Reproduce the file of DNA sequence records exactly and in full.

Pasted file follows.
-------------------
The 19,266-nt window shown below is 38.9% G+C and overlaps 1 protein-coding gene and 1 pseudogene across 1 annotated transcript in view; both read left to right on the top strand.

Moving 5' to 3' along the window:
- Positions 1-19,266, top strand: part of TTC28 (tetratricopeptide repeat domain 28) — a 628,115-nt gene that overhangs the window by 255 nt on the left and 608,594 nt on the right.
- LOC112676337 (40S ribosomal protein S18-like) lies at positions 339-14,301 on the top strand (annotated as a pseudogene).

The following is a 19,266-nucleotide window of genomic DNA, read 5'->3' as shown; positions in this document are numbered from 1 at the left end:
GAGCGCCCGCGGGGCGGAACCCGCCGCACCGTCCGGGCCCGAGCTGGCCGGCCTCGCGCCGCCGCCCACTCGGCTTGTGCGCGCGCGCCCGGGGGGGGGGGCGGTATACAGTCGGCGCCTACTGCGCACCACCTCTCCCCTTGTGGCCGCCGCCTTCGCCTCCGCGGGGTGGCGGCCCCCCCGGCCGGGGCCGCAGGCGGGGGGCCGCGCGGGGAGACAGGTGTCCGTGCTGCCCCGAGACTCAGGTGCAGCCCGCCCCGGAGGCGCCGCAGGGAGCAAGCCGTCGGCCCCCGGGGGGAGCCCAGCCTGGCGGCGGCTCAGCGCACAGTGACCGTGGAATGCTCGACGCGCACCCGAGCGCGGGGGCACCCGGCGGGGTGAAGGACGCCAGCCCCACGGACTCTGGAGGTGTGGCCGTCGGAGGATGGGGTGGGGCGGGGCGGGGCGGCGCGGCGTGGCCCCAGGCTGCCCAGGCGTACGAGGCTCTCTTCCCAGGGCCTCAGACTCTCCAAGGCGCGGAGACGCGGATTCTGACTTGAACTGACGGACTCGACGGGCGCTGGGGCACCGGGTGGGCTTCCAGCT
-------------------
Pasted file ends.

The 19,266-nt window shown below is 38.9% G+C and overlaps 1 protein-coding gene and 1 pseudogene across 1 annotated transcript in view; both read left to right on the top strand.

Moving 5' to 3' along the window:
- Positions 1-19,266, top strand: part of TTC28 (tetratricopeptide repeat domain 28) — a 628,115-nt gene that overhangs the window by 255 nt on the left and 608,594 nt on the right.
- LOC112676337 (40S ribosomal protein S18-like) lies at positions 339-14,301 on the top strand (annotated as a pseudogene).

The following is a 19,266-nucleotide window of genomic DNA, read 5'->3' as shown; positions in this document are numbered from 1 at the left end:
GAGCGCCCGCGGGGCGGAACCCGCCGCACCGTCCGGGCCCGAGCTGGCCGGCCTCGCGCCGCCGCCCACTCGGCTTGTGCGCGCGCGCCCGGGGGGGGGGGCGGTATACAGTCGGCGCCTACTGCGCACCACCTCTCCCCTTGTGGCCGCCGCCTTCGCCTCCGCGGGGTGGCGGCCCCCCCGGCCGGGGCCGCAGGCGGGGGGCCGCGCGGGGAGACAGGTGTCCGTGCTGCCCCGAGACTCAGGTGCAGCCCGCCCCGGAGGCGCCGCAGGGAGCAAGCCGTCGGCCCCCGGGGGGAGCCCAGCCTGGCGGCGGCTCAGCGCACAGTGACCGTGGAATGCTCGACGCGCACCCGAGCGCGGGGGCACCCGGCGGGGTGAAGGACGCCAGCCCCACGGACTCTGGAGGTGTGGCCGTCGGAGGATGGGGTGGGGCGGGGCGGGGCGGCGCGGCGTGGCCCCAGGCTGCCCAGGCGTACGAGGCTCTCTTCCCAGGGCCTCAGACTCTCCAAGGCGCGGAGACGCGGATTCTGACTTGAACTGACGGACTCGACGGGCGCTGGGGCACCGGGTGGGCTTCCAGCT